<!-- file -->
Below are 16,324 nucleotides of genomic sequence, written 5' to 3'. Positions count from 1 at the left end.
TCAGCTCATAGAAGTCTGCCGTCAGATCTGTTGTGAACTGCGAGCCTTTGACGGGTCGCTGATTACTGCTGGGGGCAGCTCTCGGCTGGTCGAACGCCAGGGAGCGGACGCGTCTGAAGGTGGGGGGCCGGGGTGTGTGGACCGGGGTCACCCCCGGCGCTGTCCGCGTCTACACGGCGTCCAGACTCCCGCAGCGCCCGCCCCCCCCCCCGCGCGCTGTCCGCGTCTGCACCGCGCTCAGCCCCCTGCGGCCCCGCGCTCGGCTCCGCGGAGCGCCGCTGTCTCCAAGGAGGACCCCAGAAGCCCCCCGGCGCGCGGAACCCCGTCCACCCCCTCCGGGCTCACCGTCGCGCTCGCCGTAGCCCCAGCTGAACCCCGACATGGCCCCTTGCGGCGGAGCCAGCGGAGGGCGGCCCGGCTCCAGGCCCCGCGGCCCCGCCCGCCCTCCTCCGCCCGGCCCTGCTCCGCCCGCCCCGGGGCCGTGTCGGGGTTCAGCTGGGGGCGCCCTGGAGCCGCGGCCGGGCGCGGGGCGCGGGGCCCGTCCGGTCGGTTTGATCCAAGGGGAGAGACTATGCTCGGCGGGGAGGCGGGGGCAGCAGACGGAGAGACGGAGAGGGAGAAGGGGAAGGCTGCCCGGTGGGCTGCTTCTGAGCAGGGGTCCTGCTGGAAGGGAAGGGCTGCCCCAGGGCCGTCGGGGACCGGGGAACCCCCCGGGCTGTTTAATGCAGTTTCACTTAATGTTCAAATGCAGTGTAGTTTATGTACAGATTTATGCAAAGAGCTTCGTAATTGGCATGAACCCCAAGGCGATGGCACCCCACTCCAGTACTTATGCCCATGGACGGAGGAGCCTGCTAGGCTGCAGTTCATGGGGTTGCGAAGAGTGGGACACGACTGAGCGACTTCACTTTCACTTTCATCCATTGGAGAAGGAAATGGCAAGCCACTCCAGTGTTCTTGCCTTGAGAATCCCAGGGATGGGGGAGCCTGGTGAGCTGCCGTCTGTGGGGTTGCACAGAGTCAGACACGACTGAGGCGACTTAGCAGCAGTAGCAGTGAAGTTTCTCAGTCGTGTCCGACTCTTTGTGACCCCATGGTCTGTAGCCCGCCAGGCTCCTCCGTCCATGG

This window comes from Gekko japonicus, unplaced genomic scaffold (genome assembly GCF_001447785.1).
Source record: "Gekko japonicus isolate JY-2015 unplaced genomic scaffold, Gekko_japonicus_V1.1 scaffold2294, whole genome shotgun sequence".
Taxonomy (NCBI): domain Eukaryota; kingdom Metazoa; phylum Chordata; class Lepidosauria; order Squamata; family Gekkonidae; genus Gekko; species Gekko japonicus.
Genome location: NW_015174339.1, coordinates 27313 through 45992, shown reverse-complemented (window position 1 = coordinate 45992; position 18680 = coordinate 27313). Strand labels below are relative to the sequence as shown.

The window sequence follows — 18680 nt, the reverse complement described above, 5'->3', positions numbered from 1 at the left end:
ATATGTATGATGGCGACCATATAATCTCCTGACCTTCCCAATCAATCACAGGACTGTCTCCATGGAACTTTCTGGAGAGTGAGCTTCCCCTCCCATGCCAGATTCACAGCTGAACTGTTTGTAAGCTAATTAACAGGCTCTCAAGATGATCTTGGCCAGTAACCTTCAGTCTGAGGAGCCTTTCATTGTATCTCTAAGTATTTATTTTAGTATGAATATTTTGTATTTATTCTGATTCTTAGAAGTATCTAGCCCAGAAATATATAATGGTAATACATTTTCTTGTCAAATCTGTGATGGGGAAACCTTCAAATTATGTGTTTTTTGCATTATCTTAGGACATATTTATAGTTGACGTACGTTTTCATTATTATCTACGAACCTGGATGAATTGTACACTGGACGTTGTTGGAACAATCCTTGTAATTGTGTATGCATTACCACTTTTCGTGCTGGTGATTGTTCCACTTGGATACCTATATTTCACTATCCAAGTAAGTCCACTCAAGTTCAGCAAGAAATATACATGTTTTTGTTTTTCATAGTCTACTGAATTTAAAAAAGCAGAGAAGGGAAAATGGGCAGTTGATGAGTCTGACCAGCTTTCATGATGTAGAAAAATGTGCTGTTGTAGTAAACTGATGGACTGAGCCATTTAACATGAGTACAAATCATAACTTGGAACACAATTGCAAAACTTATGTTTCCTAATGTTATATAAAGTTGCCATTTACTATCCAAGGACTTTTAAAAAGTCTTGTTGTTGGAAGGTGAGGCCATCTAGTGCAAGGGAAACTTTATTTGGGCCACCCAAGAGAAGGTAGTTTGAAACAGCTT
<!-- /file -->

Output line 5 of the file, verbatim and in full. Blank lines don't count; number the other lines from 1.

Taxonomy (NCBI): domain Eukaryota; kingdom Metazoa; phylum Chordata; class Lepidosauria; order Squamata; family Gekkonidae; genus Gekko; species Gekko japonicus.